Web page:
The Future of Ecommerce Fulfillment: How to Avoid Platform Lock-in

Manish Chowdhary

August 25, 2022

Why did Amazon go from a severe lack of warehouse space to overstaffed and looking to sublease their warehouses in a span of just four months? Major changes are happening in the fulfillment landscape among the biggest ecommerce players, and they have big implications for sellers.

Marketplaces Accelerate Fulfillment Strategies

In Amazon’s April ‘22 earnings call, CFO Brian Olsavsky’s admission about warehouse capacity, “We quickly transitioned from being understaffed to being overstaffed”, caught many by surprise. The statement went along with another announcement that flew under the radar in the press, but is much more important for the future of ecommerce. On April 21st, Amazon launched a new service: Buy with Prime, which will enable direct-to-consumer (DTC) merchants to offer Prime checkout & shipping on their websites.

Shopify saw the shot across its bow, and it didn’t take them long to respond in a big way. In May, they announced their own big move: they’re acquiring Deliverr, a 3PL network, and plan to launch Shop Promise, a new service that will offer Shopify merchants one- and two-day delivery options.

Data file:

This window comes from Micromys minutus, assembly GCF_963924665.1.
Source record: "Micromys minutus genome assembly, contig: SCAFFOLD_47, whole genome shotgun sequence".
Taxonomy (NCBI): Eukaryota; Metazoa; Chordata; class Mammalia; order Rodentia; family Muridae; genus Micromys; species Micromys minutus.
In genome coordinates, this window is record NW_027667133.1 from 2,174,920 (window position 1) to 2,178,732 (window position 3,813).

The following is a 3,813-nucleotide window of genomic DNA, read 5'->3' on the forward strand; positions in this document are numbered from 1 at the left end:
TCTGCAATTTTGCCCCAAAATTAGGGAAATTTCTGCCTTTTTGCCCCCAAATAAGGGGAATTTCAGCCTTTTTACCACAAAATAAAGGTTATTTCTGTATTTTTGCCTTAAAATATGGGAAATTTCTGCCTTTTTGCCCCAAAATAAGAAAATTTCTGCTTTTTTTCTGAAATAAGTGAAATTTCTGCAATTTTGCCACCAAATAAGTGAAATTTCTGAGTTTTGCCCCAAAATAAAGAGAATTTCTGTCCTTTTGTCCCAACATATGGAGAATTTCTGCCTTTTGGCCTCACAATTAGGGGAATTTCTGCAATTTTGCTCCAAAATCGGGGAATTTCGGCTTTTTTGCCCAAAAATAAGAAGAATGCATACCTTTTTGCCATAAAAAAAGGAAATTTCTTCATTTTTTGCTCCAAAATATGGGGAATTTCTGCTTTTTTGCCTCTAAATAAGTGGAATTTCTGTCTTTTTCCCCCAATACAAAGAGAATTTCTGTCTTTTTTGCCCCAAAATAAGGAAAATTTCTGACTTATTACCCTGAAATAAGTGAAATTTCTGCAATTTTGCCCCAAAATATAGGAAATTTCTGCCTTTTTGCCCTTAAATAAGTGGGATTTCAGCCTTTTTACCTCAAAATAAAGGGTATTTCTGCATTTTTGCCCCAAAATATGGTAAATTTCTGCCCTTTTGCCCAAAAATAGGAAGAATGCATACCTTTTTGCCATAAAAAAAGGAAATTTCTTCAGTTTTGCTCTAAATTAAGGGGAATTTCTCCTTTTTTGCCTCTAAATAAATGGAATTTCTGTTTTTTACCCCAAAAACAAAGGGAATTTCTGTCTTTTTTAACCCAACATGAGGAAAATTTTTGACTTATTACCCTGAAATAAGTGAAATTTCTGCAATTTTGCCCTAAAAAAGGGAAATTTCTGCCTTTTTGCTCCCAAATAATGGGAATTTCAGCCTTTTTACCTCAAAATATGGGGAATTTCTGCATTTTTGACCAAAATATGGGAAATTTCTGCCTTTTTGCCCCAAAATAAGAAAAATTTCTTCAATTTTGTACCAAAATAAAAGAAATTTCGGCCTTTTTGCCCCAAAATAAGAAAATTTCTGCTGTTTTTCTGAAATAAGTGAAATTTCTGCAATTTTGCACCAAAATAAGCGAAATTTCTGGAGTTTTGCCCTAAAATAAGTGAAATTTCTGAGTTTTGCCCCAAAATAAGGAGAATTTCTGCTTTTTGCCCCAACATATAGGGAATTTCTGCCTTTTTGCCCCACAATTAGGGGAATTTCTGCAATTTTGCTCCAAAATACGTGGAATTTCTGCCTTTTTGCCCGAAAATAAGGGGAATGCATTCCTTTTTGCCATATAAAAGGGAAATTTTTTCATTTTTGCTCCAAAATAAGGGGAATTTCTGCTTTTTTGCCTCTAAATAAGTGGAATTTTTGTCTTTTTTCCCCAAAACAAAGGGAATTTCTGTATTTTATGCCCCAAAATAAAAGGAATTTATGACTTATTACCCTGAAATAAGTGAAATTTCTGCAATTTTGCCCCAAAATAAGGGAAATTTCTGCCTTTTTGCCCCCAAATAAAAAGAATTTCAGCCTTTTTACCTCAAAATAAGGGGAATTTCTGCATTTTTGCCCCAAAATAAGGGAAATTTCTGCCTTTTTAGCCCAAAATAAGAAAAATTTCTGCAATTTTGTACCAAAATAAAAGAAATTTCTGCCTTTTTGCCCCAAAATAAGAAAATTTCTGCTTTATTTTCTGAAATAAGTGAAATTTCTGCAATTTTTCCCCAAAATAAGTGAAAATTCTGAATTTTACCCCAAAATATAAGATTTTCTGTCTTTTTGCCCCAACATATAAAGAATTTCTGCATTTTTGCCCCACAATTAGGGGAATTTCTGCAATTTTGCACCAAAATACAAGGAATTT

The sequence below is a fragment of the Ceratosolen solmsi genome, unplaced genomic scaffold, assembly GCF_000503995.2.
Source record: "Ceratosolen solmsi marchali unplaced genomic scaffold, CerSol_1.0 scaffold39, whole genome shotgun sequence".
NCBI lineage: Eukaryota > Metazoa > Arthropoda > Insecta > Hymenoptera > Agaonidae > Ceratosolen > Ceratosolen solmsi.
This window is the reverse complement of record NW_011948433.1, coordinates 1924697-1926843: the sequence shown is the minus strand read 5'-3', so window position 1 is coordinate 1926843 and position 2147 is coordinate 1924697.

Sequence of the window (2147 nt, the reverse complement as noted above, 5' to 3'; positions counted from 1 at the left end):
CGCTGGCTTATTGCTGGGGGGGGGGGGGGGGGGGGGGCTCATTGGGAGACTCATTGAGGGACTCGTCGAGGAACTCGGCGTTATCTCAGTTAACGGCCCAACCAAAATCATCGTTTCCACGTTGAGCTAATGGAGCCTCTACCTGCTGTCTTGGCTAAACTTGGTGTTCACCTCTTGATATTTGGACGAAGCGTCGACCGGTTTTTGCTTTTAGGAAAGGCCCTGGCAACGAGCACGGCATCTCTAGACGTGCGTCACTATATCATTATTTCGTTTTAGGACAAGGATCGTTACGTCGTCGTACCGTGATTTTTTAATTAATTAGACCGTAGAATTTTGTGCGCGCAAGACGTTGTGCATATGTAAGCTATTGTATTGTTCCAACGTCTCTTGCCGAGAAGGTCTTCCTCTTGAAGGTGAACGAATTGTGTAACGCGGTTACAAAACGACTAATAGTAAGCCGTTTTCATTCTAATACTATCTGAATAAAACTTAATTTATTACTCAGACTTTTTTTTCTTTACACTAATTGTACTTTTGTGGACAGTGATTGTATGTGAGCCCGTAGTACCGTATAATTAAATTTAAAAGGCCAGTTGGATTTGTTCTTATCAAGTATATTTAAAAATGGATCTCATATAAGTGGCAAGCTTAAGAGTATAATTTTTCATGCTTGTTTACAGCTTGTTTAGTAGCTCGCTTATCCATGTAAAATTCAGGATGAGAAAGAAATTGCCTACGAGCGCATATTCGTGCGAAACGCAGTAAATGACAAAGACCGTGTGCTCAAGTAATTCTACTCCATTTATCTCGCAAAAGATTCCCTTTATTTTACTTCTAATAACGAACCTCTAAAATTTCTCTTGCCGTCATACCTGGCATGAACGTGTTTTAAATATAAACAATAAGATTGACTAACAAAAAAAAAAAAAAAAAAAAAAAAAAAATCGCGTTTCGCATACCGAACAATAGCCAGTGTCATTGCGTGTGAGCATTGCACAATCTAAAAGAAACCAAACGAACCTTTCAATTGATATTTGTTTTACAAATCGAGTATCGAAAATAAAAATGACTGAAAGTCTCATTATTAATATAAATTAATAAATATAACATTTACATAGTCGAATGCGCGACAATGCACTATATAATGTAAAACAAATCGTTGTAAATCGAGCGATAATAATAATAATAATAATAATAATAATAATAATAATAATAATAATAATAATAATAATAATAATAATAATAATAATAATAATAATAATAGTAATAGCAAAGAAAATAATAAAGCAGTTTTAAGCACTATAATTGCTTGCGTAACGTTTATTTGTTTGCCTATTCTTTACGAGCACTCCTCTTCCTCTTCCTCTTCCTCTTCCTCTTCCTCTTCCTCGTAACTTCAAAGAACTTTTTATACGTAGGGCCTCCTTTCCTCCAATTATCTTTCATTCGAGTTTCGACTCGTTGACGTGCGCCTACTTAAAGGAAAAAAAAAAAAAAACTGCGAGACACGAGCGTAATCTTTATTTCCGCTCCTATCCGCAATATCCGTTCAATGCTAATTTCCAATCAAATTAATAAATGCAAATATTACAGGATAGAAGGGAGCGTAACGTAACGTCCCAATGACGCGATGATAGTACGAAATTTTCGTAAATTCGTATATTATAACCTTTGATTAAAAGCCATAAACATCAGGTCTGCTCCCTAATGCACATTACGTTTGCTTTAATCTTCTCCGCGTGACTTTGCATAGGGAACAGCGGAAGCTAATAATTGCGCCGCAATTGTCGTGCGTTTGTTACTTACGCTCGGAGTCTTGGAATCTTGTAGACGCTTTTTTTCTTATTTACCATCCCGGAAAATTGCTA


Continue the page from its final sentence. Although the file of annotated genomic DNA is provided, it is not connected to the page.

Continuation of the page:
Not to be outdone, Walmart is pushing hard to grow their own ecommerce delivery network, Walmart Fulfillment Services. In June, they announced that they’re building four “next generation fulfillment centers” to modernize their ecommerce supply chain. They explain, “Today we use our 31 dedicated ecommerce fulfillment centers and 4,700 stores located within 10 miles of 90% of the U.S. population to fulfill online orders at exceptional speed. But we’re not stopping there.”

Why are the three titans of ecommerce all hitting the accelerator on fulfillment? What does it mean for you?

It Isn’t Just About Fulfillment: It’s Also About Locking Merchants to Platforms

Amazon Prime is the service that hundreds of millions use to get online delivery in two days or fewer, so Buy with Prime must be about fulfillment, right? Only on the surface.

Here’s how Buy with Prime will work: for a fee, the service will let third-party ecommerce merchants use Amazon’s fulfillment network for orders from their own sites. In addition, Buy with Prime will put the Prime badge on DTC websites next to items eligible for free 2-day and 3-day shipping. Last, the whole checkout experience will be powered by Amazon Pay.

The last part has gone overlooked, but it explains much of where ecommerce is heading.

The key is in the relative profitability of different pieces of ecommerce: online retail, logistics, and fulfillment all have fairly small margins. In contrast, payments are extremely lucrative.

Who is getting that lucrative payments profit on direct-to-consumer websites right now? Shopify, not Amazon. Shopify’s Merchant Solutions revenue, which notably includes revenue from Shop Pay, is growing much more quickly than their Subscription Solutions revenue. In their Q1 ‘22 earnings guidance, Shopify noted that Merchant Solutions grew to make up 71% of their total revenue, dwarfing Subscription Solutions’ 29%. The numbers show it clearly: payments are Shopify’s lifeblood.